Niven finds his Inner Tiger
"Major" Walter Bradbury (David Niven) arrives in a troubled Asian county where a Japanese ambassador, Kagoyama (Toshir? Mifune), has hired him to tutor his son being impressed with what Walter says he has done in life and who he has worked for. So Walter meets the ambassador's 11-year-old son Koichi (Kazuhito Ando) and they hit it off with the young child fascinated by Walter's tales of daring do and wartime heroics. What Koichi doesn't realise is that these heroic tales are all lies something which Walter will have to deal with when due to the political unrest guerrillas kidnap him and young Koichi.
It may be my mind playing tricks on me but I might have watched "Paper Tiger" before back in the early 80s. Or it may be that the 70s soundtrack to this movie is so familiar that it makes me feel like I have watched it before. The thing is that whilst "Paper Tiger" is a fun movie whilst watching, especially over 40 years later with the addition of a nostalgic side, it isn't overly memorable due to its simplistic nature. We have Bradbury who is full of lies about is heroic past entertaining a young child with them and then having to find some courage to be heroic when he and the kid is kidnapped it. That is the story and for all the fun and adventure as well as action it isn't at all memorable.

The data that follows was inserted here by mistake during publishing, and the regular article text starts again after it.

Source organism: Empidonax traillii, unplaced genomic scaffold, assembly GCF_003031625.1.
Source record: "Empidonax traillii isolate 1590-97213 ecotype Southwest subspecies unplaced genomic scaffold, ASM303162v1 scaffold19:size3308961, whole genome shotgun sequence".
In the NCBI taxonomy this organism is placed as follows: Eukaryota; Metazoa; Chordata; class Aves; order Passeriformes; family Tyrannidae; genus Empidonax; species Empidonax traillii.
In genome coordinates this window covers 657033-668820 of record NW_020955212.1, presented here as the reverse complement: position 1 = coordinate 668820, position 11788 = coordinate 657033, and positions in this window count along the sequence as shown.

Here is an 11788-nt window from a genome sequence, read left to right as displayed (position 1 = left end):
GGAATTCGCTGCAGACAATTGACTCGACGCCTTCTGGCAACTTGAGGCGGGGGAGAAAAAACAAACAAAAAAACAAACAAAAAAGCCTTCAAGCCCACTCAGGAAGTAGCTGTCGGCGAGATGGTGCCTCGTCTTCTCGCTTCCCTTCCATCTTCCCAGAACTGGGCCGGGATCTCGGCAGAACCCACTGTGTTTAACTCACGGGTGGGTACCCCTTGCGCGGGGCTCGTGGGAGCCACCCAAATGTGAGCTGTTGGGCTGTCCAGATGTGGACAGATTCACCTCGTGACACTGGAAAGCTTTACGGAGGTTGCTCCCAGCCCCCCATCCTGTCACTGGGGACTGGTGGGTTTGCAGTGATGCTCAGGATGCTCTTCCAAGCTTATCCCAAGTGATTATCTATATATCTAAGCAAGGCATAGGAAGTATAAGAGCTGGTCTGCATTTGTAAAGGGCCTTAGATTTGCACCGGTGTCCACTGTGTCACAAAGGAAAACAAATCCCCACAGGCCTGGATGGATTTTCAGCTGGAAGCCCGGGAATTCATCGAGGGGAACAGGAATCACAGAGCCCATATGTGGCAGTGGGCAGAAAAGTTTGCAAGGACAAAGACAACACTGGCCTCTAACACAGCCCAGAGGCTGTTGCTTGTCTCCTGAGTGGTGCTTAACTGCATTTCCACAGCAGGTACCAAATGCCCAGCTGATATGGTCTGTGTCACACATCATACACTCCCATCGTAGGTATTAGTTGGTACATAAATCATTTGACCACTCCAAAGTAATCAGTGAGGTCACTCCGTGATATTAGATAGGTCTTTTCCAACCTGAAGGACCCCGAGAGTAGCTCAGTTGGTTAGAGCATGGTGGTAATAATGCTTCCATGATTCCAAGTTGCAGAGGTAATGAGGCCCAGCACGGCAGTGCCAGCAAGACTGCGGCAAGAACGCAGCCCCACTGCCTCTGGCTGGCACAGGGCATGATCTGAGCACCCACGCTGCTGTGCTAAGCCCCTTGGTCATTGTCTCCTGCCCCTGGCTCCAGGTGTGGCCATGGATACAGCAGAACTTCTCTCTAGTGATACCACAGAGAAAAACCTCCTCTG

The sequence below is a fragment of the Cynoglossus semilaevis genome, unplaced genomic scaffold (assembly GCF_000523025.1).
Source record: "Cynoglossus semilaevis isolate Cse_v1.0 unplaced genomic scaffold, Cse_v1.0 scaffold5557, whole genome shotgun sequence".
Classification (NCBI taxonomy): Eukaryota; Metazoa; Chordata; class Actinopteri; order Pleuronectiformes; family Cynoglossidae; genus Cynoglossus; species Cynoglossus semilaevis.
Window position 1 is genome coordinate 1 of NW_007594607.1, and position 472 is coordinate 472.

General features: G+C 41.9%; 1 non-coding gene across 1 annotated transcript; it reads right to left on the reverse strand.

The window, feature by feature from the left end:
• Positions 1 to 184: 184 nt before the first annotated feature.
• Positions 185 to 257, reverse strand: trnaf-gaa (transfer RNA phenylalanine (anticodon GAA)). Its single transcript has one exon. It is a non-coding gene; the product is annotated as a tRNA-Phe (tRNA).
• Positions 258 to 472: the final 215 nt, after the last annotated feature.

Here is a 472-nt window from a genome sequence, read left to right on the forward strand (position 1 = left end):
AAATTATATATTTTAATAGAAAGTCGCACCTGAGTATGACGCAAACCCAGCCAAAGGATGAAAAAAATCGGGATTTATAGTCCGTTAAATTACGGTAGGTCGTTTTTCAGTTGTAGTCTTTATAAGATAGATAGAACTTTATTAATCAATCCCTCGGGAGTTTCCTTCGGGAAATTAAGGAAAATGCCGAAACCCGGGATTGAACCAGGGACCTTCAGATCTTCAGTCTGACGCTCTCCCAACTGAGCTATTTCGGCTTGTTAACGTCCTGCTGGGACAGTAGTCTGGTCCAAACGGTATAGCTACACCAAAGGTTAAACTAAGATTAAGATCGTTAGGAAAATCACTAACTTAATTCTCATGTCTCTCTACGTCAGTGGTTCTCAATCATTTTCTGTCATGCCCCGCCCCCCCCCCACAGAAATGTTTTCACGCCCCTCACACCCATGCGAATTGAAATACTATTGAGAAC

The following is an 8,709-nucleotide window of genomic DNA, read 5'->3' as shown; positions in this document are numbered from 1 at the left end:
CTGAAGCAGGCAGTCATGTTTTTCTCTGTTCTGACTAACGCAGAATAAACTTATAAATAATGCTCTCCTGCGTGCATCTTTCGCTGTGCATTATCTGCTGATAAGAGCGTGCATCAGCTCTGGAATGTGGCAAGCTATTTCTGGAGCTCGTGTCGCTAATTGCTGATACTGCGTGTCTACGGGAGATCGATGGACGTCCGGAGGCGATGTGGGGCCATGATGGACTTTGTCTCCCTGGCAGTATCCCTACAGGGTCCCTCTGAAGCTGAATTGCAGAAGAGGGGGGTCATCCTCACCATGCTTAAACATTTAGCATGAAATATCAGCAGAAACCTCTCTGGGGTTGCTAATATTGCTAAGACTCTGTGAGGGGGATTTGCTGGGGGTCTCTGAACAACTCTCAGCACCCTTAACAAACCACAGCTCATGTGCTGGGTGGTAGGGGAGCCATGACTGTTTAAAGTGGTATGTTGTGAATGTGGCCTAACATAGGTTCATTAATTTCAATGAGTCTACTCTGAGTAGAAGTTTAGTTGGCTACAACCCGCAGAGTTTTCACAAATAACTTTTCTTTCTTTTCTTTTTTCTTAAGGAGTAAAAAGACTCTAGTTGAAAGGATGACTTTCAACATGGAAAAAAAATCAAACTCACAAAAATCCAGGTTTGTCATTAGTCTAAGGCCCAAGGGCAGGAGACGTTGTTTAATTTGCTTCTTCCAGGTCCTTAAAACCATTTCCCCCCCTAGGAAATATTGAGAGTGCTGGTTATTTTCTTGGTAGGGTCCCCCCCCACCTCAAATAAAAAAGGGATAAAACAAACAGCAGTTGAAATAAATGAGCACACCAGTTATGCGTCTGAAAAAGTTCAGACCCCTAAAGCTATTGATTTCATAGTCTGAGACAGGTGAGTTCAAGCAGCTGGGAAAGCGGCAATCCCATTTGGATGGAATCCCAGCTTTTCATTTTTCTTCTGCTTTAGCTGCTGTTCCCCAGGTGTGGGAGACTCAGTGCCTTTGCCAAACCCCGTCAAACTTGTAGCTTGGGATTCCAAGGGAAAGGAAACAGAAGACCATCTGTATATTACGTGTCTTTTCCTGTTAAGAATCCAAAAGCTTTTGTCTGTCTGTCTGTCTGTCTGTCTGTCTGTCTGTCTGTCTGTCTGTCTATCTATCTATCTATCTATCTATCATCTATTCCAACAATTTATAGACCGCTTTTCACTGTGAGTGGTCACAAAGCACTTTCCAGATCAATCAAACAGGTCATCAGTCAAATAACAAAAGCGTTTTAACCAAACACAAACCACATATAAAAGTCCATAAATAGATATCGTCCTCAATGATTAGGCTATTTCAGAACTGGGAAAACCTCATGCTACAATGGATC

But "Paper Tiger" still entertains thanks to the acting with David Niven perfectly cast as the fake major as not only does he deliver that military aspect to his character you also can see him being a classic con artist who makes things up as he goes. But on top of that Niven also has a touch of the grandfather about him when it comes to how he connects with young Kazuhito Ando. On the subject of young Kazuhito Ando he delivers this cute performance of a wide eye kid who believes everything he is told and is extremely polite which makes them a likeable pairing.
What this all boils down to is that "Paper Tiger" is a pleasant little adventure movie from the 70s which will still entertain those who like David Niven movies. But the simplistic nature of the movie makes it less than memorable.